It has been quite a busy week, even so busy that I didn't have time for writing blog posts about my last sightings. So here is finally the late summary of a superb birding week.
After the sucessful twitch of the Pygmy Cormorant I had no real plans for the next days and where to go birding instead. As normally when this question raises, I paid my favourite reserve a visit, the Großer Wörth. Contrary to my earlier fears, the mudbanks were exposed and filled with hundreds of geese, cormorants and herons. So my hope grew that I would find also some of my beloved waders among these.
A few minutes later I had set up my scope at the opposite shore scanning the sandbanks. The result was mainly average with the highlight being five Snipes joined by the more common Wood, Green and Common Sandpipers. As already implied this is not bad, but it still can't compete with some fabulous days in the past when there were almost twice as many waders. To be honest, it looks to me as if the reserve has become less attractive for birds in general over the last years, perhaps caused by the worse water quality? The future will tell.
Nevertheless, I was delighted to see that the water level was now low enough for mudflats being exposed. I wondered if the situation might look better on other sites and so I went on the next day on a big wader tour along the quarry ponds of the Upper Main valley. However the first two sites, which had always produced at least one or two Common Sandpipers, were completely blank apart from a fly-over Hobby. A bit frustrated I gave the waders one last try and visited the "Mainschleife Unterbrunn", an artificial loop of the Main, which surrounds a renaturalized lake. On satellite pictures the area always looked great for water birds, but in reality the afterwards planted willow bushes block the view of the observation tower and the observation hut. This naturally caused that birding walks weren't very productive and so I always disliked this site.
Today however I was glad to have visited this place, since I would have missed some very nice species. Despite of the restricted overview from the observation tower I noted seven species of waders and most surprisingly a Caspian Tern! The latter appears in Franconia only on passage and in very low numbers, so I was quite lucky to see one, especially because I had missed the two (or more) that had been observed last spring near my home. It's a real shame that the other 90 % of the reserve cannot be seen from the tower or somewhere else. Who knows what has rested there?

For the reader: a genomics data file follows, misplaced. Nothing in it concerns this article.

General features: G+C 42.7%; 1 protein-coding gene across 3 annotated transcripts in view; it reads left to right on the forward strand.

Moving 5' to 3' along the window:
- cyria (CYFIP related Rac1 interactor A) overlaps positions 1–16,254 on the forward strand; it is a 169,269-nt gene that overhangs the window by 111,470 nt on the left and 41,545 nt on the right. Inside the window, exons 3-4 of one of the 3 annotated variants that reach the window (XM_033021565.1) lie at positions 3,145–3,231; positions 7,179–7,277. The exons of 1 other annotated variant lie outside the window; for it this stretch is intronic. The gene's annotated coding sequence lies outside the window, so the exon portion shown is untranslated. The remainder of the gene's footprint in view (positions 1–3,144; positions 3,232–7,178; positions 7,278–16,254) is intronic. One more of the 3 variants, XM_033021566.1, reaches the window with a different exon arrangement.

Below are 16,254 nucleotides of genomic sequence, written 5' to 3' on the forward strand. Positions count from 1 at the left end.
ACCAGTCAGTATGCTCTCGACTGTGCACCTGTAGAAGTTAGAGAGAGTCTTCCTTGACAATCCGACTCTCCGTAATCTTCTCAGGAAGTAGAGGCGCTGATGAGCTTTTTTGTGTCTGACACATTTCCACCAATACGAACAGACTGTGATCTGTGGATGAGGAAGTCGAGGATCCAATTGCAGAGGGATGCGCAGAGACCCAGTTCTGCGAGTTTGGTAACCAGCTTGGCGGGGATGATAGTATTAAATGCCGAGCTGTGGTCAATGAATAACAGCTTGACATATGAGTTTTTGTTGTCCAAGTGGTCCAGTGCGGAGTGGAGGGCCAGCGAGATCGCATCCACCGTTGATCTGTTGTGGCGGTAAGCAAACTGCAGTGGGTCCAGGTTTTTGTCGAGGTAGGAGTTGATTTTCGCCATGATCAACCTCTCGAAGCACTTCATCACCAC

On the day after that I visited another site I've neglected for a while, the renaturalized quarry ponds near Trieb in the district of Lichtenfels. In July I had been there for the first time and because of the month the birding had been rather slow. However according to a couple of sightings reported on ornitho.de some of the former quarry ponds seem to be good for waders and so I thought that now would be just the right time to give this site a second chance.
Indeed, one of the lakes had some very nice sandbanks, only the hoped for waders were missing. Although I scanned the whole area carefully I came up in the end with just a single Common Sandpiper and a juvenile Curlew Sandpiper. This might sound a bit disappointing at first, but in fact the Curlew Sandpiper was my first in Germany so far and so it compensated for me the lack of other waders. Apart from that there wasn’t much of interest, yet a goose hybrid attracted my attention for a couple of minutes (see the picture above). I guess it’s one of the usual Greylag-x-Canada Goose hybrids. At least I can't imagine another possibility.